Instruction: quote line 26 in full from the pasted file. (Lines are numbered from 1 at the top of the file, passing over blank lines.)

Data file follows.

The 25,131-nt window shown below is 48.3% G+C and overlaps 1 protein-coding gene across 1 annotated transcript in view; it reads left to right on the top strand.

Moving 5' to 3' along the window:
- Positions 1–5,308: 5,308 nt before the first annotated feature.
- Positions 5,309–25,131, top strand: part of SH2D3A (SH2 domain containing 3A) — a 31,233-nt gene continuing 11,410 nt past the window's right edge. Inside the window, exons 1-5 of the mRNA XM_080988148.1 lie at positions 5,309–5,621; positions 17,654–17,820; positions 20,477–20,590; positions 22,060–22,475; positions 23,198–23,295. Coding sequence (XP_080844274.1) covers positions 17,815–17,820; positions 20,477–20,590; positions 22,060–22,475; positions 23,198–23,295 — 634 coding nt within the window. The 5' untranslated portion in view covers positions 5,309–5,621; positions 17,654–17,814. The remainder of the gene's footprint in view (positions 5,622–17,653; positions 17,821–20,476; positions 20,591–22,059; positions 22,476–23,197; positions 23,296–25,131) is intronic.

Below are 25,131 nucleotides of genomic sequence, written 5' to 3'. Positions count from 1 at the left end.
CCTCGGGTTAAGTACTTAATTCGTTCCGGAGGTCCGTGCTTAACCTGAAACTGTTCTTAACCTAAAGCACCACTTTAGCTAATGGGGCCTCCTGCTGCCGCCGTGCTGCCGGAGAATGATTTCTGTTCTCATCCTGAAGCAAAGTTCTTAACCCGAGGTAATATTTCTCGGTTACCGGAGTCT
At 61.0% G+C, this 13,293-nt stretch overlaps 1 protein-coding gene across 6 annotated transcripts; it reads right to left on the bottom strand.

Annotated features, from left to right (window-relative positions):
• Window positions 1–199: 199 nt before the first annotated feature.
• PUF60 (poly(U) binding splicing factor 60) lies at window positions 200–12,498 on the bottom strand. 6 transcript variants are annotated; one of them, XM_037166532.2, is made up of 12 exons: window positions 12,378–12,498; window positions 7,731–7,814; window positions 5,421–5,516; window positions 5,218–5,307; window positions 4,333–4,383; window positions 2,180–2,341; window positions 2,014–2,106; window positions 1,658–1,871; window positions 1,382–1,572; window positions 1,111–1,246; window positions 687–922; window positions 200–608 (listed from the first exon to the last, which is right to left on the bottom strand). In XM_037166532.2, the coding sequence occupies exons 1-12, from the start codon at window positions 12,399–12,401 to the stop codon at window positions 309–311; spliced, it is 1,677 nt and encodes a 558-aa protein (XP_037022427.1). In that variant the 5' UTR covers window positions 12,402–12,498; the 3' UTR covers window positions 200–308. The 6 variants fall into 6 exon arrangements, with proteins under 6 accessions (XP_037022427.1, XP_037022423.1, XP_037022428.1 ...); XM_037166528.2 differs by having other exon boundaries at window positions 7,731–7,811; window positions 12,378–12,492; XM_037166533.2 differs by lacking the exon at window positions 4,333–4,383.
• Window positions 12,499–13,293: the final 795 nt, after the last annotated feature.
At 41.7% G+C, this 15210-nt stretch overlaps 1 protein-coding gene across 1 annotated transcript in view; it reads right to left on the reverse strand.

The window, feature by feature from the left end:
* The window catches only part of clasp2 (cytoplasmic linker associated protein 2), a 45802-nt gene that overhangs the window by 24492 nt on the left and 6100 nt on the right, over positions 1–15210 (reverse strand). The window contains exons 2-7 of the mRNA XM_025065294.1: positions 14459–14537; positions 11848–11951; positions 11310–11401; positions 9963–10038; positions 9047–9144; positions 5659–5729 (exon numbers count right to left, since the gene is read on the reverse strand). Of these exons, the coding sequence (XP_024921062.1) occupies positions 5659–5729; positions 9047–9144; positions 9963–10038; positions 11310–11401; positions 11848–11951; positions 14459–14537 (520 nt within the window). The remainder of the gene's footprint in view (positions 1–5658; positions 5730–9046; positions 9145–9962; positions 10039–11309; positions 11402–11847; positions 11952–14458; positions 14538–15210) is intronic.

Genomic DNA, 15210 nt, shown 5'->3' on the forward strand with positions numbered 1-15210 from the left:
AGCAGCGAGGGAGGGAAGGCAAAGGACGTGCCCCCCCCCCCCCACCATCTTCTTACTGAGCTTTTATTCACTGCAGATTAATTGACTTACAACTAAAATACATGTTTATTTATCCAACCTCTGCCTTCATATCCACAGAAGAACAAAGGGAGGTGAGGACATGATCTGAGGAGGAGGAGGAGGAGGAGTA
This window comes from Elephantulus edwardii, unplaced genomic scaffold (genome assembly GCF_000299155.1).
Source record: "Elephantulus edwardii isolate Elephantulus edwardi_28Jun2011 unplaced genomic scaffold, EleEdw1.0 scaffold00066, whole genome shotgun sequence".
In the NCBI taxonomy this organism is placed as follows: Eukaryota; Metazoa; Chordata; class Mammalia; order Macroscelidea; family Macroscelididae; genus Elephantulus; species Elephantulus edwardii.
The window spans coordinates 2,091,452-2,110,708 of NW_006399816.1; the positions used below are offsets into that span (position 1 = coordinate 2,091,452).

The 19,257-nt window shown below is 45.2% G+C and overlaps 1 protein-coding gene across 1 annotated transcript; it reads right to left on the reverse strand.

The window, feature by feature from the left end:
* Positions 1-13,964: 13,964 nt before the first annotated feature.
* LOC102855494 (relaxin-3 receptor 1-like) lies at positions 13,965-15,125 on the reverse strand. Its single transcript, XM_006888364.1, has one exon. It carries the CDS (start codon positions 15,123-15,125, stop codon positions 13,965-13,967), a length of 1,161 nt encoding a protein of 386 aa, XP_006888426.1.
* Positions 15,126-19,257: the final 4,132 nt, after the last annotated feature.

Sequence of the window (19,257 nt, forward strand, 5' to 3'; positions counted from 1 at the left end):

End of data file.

Sequence of the window (19,257 nt, forward strand, 5' to 3'; positions counted from 1 at the left end):